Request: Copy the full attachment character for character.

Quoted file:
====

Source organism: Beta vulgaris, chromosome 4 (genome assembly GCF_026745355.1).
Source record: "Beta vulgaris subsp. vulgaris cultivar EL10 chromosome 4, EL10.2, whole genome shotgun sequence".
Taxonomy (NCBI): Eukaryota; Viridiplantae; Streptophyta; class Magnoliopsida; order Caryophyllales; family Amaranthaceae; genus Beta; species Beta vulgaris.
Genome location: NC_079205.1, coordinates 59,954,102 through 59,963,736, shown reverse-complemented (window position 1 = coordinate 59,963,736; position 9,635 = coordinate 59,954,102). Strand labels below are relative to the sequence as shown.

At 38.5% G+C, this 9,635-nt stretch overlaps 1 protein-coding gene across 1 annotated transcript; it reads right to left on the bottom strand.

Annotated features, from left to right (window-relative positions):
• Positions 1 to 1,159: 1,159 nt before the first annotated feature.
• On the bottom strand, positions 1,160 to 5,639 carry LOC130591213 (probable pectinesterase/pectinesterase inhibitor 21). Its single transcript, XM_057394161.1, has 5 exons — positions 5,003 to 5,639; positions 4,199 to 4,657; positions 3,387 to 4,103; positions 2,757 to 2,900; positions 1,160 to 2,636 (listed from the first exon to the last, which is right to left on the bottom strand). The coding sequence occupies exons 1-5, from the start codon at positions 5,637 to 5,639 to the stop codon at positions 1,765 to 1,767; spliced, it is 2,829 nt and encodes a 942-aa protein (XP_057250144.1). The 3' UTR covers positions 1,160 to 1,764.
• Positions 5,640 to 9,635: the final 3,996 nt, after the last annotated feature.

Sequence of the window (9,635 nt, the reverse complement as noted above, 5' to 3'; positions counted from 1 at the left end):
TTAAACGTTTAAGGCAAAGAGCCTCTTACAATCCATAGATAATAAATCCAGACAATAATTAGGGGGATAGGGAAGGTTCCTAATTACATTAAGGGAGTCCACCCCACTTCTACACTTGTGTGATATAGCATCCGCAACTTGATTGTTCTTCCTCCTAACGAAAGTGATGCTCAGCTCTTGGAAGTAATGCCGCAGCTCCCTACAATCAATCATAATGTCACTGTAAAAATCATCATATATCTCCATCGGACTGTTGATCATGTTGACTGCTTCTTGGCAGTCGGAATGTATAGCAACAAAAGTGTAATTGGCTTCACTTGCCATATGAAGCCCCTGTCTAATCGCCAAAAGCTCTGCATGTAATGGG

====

Source organism: Beta vulgaris, chromosome 4 (genome assembly GCF_026745355.1).
Source record: "Beta vulgaris subsp. vulgaris cultivar EL10 chromosome 4, EL10.2, whole genome shotgun sequence".
Taxonomy (NCBI): Eukaryota; Viridiplantae; Streptophyta; class Magnoliopsida; order Caryophyllales; family Amaranthaceae; genus Beta; species Beta vulgaris.
Genome location: NC_079205.1, coordinates 59,954,102 through 59,963,736, shown reverse-complemented (window position 1 = coordinate 59,963,736; position 9,635 = coordinate 59,954,102). Strand labels below are relative to the sequence as shown.

At 38.5% G+C, this 9,635-nt stretch overlaps 1 protein-coding gene across 1 annotated transcript; it reads right to left on the bottom strand.

Annotated features, from left to right (window-relative positions):
• Positions 1 to 1,159: 1,159 nt before the first annotated feature.
• On the bottom strand, positions 1,160 to 5,639 carry LOC130591213 (probable pectinesterase/pectinesterase inhibitor 21). Its single transcript, XM_057394161.1, has 5 exons — positions 5,003 to 5,639; positions 4,199 to 4,657; positions 3,387 to 4,103; positions 2,757 to 2,900; positions 1,160 to 2,636 (listed from the first exon to the last, which is right to left on the bottom strand). The coding sequence occupies exons 1-5, from the start codon at positions 5,637 to 5,639 to the stop codon at positions 1,765 to 1,767; spliced, it is 2,829 nt and encodes a 942-aa protein (XP_057250144.1). The 3' UTR covers positions 1,160 to 1,764.
• Positions 5,640 to 9,635: the final 3,996 nt, after the last annotated feature.

Sequence of the window (9,635 nt, the reverse complement as noted above, 5' to 3'; positions counted from 1 at the left end):
TTAAACGTTTAAGGCAAAGAGCCTCTTACAATCCATAGATAATAAATCCAGACAATAATTAGGGGGATAGGGAAGGTTCCTAATTACATTAAGGGAGTCCACCCCACTTCTACACTTGTGTGATATAGCATCCGCAACTTGATTGTTCTTCCTCCTAACGAAAGTGATGCTCAGCTCTTGGAAGTAATGCCGCAGCTCCCTACAATCAATCATAATGTCACTGTAAAAATCATCATATATCTCCATCGGACTGTTGATCATGTTGACTGCTTCTTGGCAGTCGGAATGTATAGCAACAAAAGTGTAATTGGCTTCACTTGCCATATGAAGCCCCTGTCTAATCGCCAAAAGCTCTGCATGTAATGGG